Summary: Differential effects of moving versus stationary territorial
intruders on territory defence in a songbird
Valentin Amrhein* and Sabine Lerch
Research Station Petite Camargue Alsacienne, Rue de la Pisciculture, 68300 Saint-Louis, France, and University of Basel,
Zoological Institute, Vesalgasse 1, 4051 Basel, Switzerland
1. In territorial contests, not only acoustic or other signals, but also the movements of a territorial
intruder are likely to influence the response of a resident.
2. We tested this movement hypothesis by simulating moving vs. stationary intruders into the ter-
ritories of winter wrens Troglodytes troglodytes, using the same non-interactive song playbacks in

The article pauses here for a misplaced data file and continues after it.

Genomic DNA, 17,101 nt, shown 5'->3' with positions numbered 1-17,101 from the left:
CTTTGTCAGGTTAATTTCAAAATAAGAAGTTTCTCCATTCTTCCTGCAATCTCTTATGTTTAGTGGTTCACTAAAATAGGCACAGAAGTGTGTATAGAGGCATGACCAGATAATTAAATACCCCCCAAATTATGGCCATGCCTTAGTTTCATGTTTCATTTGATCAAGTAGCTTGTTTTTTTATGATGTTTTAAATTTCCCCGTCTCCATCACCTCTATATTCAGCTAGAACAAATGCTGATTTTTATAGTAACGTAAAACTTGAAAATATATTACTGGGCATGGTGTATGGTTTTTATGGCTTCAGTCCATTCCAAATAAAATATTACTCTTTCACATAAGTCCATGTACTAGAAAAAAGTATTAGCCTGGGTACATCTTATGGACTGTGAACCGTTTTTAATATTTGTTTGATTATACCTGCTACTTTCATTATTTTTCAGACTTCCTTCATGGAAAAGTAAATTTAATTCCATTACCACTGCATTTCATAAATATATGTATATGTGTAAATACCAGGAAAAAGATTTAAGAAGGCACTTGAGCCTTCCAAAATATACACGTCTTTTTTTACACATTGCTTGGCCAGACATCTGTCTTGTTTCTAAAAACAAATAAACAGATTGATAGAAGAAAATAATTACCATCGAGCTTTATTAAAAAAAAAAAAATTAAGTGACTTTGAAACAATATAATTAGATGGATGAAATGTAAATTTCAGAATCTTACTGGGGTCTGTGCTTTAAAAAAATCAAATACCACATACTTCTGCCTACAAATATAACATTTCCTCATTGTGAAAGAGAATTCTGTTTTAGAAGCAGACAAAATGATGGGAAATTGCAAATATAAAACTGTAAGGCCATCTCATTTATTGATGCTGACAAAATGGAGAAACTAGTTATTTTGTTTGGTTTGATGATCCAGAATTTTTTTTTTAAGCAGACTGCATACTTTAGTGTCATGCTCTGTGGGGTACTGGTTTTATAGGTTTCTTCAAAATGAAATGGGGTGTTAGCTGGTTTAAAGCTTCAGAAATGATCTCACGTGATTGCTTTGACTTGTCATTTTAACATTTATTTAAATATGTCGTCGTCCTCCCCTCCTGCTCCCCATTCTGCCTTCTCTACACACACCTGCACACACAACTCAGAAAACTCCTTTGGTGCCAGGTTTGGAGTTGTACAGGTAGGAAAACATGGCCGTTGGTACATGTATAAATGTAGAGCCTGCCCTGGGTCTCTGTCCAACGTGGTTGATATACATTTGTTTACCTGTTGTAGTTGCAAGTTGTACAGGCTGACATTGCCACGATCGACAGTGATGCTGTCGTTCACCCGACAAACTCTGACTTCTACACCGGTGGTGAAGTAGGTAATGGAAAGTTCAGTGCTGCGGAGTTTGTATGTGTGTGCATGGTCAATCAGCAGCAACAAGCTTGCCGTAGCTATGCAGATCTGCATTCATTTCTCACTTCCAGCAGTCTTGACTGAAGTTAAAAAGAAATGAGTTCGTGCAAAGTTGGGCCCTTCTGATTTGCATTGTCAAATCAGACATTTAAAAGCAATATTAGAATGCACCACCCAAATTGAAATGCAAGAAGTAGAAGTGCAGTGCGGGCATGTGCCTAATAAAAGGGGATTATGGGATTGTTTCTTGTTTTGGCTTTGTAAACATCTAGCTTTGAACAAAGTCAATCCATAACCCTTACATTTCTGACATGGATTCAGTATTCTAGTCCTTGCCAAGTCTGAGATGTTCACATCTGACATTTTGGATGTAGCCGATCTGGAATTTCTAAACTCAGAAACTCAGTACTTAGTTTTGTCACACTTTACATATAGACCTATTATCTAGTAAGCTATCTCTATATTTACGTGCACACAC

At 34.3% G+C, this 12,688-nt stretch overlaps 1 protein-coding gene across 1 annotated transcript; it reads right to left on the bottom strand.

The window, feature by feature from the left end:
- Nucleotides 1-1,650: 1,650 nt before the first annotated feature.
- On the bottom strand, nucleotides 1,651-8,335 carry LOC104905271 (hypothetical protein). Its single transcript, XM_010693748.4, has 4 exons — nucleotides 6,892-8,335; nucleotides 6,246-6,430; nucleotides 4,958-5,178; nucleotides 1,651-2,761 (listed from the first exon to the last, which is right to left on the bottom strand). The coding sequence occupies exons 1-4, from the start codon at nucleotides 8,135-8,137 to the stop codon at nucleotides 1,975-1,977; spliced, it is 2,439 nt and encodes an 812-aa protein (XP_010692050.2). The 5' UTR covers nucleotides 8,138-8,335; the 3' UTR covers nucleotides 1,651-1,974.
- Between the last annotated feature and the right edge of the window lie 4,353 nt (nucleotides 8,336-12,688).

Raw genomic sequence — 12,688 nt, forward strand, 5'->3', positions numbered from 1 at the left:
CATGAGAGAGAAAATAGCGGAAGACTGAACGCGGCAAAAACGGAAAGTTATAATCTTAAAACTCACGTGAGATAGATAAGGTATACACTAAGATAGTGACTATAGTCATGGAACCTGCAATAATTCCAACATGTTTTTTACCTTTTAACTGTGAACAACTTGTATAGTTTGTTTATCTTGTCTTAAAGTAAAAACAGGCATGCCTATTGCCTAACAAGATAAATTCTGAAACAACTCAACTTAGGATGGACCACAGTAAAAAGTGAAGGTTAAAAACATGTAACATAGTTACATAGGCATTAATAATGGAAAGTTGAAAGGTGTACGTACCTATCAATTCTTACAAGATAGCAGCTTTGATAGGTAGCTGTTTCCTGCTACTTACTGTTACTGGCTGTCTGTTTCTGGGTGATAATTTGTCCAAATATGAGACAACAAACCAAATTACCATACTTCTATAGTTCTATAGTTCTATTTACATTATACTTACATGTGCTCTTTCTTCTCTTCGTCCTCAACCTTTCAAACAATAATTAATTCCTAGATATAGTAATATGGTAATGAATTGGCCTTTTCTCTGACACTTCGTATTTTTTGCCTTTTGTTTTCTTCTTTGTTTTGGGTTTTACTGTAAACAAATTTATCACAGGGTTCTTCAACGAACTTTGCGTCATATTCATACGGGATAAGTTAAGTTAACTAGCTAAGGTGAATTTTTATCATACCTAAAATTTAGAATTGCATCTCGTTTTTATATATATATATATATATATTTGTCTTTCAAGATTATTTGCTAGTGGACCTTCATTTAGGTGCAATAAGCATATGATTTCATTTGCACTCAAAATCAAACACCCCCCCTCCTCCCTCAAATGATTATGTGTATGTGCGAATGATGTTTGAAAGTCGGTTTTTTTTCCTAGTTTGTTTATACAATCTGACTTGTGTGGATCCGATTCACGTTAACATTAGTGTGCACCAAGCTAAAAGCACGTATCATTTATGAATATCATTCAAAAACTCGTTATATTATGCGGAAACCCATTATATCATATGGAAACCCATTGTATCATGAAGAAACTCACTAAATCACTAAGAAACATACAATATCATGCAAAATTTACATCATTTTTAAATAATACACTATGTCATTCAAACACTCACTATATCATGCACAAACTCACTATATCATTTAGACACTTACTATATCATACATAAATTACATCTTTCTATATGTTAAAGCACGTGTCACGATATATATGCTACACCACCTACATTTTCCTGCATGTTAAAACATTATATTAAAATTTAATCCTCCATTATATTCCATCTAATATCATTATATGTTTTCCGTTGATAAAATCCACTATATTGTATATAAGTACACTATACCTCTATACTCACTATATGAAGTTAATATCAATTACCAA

3. Male winter wrens showed a different long-term singing reaction in response to a moving than
to a stationary intruder.
4. One day after experiencing an intruder that was switching between three locations, residents
started to sing earlier before sunrise, and they sang more and longer songs at dawn than before the
5. Residents receiving the same playback from one location only reacted by starting to sing later
relative to sunrise, and by singing fewer and shorter songs than before the intrusion.
6. We could not discriminate between the treatments when examining the short-term singing reac-
tions during and immediately after the playbacks. However, our results clearly demonstrate an